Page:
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American Smelting & Refining Co. v. United States.

September 28, 1942


Appeal from the District Court of the United States for the District of New Jersey; Phillip Forman, Judge.

Author: Goodrich

Before BIGGS, JONES, and GOODRICH, Circuit Judges.

GOODRICH, Circuit Judge.

The plaintiff taxpayer seeks in this action to recover back taxes paid and to recover what it claims is an overcharge in its income tax for the year 1925.*fn1 The taxpayer owned all of the common stock of a subsidiary company. That company had outstanding two issues of preferred stock, both cumulative, both with a par value of $100, one of which called for 6% per annum dividend, and the other 5%. To retire this stock the taxpayer offered its own 30 year, $100, 5% bonds in 1917. During that year and 1918 one share of the 6% stock was acquired by giving the shareholder a $100 5% bond plus a cash payment of $7.50; during 1921 and 1922, the exchange was on a par for par basis. The other shares were secured by the exchange of one share for one bond of the series described. The average sales price on the New York Stock Exchange of the 6% stock during the period of retirement fluctuated from a high of 100 1/4 to a low of 82 1/2; that of the 5% stock from 101 1/2 to 91 1/2. The taxpayer, claiming that the bonds were issued at discount, seeks to amortize the claimed discount by annual deductions over the life of the bonds. The learned trial court decided the case adversely to the taxpayer*fn2 and it is here on appeal from that ruling.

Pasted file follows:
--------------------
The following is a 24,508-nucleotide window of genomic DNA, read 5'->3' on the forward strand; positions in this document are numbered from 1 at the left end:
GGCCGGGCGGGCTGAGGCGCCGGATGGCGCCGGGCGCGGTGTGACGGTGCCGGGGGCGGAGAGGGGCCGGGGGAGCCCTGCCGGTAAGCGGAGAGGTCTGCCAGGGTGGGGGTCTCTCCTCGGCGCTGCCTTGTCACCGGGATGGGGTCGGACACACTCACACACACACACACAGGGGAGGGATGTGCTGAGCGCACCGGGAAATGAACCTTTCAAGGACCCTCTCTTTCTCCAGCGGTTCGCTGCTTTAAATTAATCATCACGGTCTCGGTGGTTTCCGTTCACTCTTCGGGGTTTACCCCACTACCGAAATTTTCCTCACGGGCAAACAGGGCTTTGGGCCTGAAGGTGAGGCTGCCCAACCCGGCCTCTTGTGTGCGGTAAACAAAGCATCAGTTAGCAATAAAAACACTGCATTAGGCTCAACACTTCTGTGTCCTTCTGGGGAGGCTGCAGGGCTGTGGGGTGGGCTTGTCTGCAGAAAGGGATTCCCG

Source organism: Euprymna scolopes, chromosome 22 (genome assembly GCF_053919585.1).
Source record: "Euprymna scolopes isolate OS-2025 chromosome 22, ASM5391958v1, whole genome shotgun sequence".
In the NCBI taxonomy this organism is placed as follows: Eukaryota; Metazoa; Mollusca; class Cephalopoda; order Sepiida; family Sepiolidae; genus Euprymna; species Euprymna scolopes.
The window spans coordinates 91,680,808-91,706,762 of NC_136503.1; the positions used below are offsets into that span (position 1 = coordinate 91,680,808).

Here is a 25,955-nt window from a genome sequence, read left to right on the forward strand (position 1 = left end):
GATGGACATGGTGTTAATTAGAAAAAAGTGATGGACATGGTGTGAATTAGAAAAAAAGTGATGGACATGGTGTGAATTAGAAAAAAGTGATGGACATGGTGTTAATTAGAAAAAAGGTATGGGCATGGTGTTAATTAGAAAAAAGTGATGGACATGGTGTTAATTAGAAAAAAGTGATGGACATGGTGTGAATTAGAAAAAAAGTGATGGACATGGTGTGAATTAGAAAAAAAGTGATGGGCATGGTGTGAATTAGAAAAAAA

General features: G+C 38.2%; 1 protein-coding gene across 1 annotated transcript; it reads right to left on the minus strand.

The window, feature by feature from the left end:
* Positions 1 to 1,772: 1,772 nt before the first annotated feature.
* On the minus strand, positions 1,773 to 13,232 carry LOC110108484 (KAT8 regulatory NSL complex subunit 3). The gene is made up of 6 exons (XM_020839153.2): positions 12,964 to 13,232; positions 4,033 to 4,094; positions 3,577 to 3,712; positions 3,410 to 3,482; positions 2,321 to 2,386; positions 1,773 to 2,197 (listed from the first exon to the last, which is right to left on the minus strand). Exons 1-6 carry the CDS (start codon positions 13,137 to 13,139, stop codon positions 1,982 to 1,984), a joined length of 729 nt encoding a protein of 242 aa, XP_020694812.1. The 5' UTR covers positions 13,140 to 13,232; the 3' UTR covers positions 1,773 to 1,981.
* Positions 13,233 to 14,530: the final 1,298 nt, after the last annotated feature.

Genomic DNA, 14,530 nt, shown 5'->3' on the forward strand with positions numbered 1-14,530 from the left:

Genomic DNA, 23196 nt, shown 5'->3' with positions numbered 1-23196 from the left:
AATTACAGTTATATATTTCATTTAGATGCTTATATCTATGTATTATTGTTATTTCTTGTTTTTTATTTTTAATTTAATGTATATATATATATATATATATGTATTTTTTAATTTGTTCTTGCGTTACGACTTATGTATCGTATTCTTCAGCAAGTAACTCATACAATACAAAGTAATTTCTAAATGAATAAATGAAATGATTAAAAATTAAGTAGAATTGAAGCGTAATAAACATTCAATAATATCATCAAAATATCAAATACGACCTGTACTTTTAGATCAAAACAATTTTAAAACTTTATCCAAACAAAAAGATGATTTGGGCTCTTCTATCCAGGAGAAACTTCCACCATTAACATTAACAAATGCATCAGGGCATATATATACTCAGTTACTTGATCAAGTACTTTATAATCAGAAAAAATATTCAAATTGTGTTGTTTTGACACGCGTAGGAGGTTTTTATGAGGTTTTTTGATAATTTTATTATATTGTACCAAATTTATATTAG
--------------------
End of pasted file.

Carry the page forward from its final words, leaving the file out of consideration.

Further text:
Up to the threshold of the immediate question, the path is clear. While no language of the Revenue Acts has specifically covered the point, the Treasury Regulations provide that if bonds are issued by a corporation at a discount the net amount of such discount is deductible and is to be amortized over the life of the bonds.*fn3 The Supreme Court has said that both discount and commissions may thus be amortized. Helvering v. Union Pacific R. Co., 1934, 293 U.S. 282, 55 S. Ct. 165, 79 L. Ed. 363; Natural Gas Pipe Line Co. of America v. Commissioner of Internal Revenue, 1941, 45 B.T.A. 939. If the taxpayer had raised the money to buy in the outstanding preferred stock by selling its $100 30 year bonds at $90 it concededly would have been allowed to amortize the $10 discount at the rate of $.33 1/3 per year.